Alexander Shishkin is a well-known figure in Russian theatrical circles, especially in St. Petersburg, where he lives and works. In his independent art projects, he works under the pseudonym Shishkin-Hokusai, adding, as he says, to the myths of his own family name that of another great artist in history, the Japanese artist Katsushika Hokusai (1760–1849). From the first, the Russian painter Ivan Shishkin (1832–1898), he takes his affinity for nature and from the second the ability to work with human characters. The result is an idiosyncratic approach, whereby his characters—painted on simple plywood and cut out—occupy public spaces in a very particular way. Inspired by the half-dismantled former Garage Pavilion in Gorky Park, designed by architect Shigeru Ban, Shishkin-Hokusai revamps its ruins by creating an atmosphere of Parthenon-style architecture. Several dozen replicas of ancient sculptures made of his signature plywood cut-outs are installed on the oval roof of the building, producing a fleeting impression of a Greek temple. The shapes are borrowed from the artist’s ongoing series connected to the story of the Summer Garden in St. Petersburg. Shishkin- Hokusai brings parts of that garden to Moscow and wittily combines them with figures which mimic the statues on the rooftop of the Hermitage in St. Petersburg, thus staging a museum of classical art literally on top of the former museum of contemporary art.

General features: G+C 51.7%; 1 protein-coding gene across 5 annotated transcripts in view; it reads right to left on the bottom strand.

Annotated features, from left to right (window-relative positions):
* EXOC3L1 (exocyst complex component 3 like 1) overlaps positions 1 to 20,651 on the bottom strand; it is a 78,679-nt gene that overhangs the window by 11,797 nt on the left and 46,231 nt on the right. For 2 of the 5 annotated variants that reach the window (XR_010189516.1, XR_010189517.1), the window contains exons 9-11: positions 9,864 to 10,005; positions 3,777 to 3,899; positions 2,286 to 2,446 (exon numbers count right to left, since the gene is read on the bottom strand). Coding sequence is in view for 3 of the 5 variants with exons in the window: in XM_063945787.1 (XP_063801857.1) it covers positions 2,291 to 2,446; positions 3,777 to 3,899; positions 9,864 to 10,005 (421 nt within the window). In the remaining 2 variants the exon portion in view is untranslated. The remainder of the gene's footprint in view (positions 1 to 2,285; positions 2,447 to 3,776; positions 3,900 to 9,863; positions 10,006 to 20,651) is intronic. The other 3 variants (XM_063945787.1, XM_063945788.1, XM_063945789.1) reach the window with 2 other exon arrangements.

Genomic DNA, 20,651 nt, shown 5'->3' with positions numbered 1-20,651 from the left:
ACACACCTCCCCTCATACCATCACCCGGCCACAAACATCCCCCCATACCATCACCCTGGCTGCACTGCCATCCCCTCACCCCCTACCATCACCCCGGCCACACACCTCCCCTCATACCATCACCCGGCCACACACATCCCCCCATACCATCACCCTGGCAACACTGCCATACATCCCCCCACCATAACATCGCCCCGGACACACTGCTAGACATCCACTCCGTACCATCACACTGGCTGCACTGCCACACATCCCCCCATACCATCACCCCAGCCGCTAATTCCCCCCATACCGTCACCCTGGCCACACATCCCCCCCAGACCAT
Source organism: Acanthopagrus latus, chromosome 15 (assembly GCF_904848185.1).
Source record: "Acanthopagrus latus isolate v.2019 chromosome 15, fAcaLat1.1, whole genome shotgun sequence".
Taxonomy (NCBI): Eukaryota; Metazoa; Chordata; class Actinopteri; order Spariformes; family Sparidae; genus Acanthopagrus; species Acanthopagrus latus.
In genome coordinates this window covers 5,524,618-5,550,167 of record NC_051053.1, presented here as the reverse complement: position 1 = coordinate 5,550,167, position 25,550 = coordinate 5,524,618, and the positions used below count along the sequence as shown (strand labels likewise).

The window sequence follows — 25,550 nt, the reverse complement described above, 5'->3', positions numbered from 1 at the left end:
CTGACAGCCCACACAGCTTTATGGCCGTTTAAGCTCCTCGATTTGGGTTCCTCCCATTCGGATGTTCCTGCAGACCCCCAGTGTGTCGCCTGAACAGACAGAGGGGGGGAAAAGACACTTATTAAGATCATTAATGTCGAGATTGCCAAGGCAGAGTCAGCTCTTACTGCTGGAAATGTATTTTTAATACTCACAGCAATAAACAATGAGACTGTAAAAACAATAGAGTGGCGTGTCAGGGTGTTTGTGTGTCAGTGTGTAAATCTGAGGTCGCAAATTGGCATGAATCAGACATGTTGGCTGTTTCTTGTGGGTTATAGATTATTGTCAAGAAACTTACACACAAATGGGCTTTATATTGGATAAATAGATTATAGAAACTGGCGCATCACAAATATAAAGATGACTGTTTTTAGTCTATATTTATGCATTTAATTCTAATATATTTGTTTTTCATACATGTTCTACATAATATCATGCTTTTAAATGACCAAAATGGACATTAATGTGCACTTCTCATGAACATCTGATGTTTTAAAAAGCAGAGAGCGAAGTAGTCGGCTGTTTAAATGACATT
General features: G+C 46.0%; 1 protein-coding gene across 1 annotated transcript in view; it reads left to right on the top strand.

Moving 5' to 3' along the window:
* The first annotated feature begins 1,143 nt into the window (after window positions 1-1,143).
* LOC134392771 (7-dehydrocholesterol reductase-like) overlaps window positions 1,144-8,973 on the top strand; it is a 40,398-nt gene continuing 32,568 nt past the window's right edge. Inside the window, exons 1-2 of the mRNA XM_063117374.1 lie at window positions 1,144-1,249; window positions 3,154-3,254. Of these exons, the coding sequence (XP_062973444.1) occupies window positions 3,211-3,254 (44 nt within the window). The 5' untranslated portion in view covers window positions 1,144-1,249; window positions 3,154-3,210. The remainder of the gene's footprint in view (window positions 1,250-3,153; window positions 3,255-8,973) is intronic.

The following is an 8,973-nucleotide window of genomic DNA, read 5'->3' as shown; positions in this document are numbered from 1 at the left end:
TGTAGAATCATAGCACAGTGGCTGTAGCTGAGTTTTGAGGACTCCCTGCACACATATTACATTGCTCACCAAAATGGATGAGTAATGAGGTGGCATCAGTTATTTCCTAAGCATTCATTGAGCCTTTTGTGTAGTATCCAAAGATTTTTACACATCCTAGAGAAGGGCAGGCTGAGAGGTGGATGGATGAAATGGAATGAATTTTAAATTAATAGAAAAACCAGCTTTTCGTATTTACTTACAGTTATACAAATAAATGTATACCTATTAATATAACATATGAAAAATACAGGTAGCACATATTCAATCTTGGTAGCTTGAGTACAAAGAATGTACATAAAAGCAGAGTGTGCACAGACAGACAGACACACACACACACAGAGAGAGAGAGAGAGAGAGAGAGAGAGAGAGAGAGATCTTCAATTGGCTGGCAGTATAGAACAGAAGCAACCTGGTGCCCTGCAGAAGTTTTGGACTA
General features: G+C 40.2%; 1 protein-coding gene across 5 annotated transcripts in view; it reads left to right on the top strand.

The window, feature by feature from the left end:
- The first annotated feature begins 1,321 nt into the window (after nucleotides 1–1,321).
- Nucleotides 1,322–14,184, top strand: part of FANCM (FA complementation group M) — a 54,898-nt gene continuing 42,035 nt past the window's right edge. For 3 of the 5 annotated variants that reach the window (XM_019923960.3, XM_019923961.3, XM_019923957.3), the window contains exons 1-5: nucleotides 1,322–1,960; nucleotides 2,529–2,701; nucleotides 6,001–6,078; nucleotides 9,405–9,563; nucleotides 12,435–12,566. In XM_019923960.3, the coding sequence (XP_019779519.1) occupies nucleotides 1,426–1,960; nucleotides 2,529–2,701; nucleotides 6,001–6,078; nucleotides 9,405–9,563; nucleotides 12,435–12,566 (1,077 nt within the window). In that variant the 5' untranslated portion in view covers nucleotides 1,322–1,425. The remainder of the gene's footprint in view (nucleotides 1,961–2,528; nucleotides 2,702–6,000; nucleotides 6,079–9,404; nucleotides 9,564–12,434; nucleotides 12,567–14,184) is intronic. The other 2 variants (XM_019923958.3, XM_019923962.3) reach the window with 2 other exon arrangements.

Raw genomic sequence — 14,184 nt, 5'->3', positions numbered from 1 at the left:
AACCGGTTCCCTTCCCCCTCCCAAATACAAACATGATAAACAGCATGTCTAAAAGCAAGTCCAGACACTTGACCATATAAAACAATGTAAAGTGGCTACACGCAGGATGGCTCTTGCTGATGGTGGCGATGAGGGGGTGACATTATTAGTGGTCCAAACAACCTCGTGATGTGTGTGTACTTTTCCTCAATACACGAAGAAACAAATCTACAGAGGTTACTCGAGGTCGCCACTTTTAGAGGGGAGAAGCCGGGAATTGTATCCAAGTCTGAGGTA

Alexander Shishkin-Hokusai (b. 1969, St. Petersburg, Russia) lives and works in St. Petersburg. He graduated from the Art and Design Faculty of the Leningrad State Institute of Theater, Music, and Cinematography in 1995. He has been a member of the Russian Union of Artists since 1998 and , since 2010, he has been a member of the artistic collective PARAZIT. Solo exhibitions include: Wish You Were Here, Youth Educational Center, State Hermitage Museum, St. Petersburg (2016); Practices of Growing Up, X-Max Gallery, Ufa (2015–2016); and Friends’ Skulls, Borey Gallery, St. Petersburg (2015). He has received numerous awards in the field of theater design, including the Golden Mask (2008, 2011, 2012), the Golden Soffit (2010), and the Stanislavsky Prize (2009).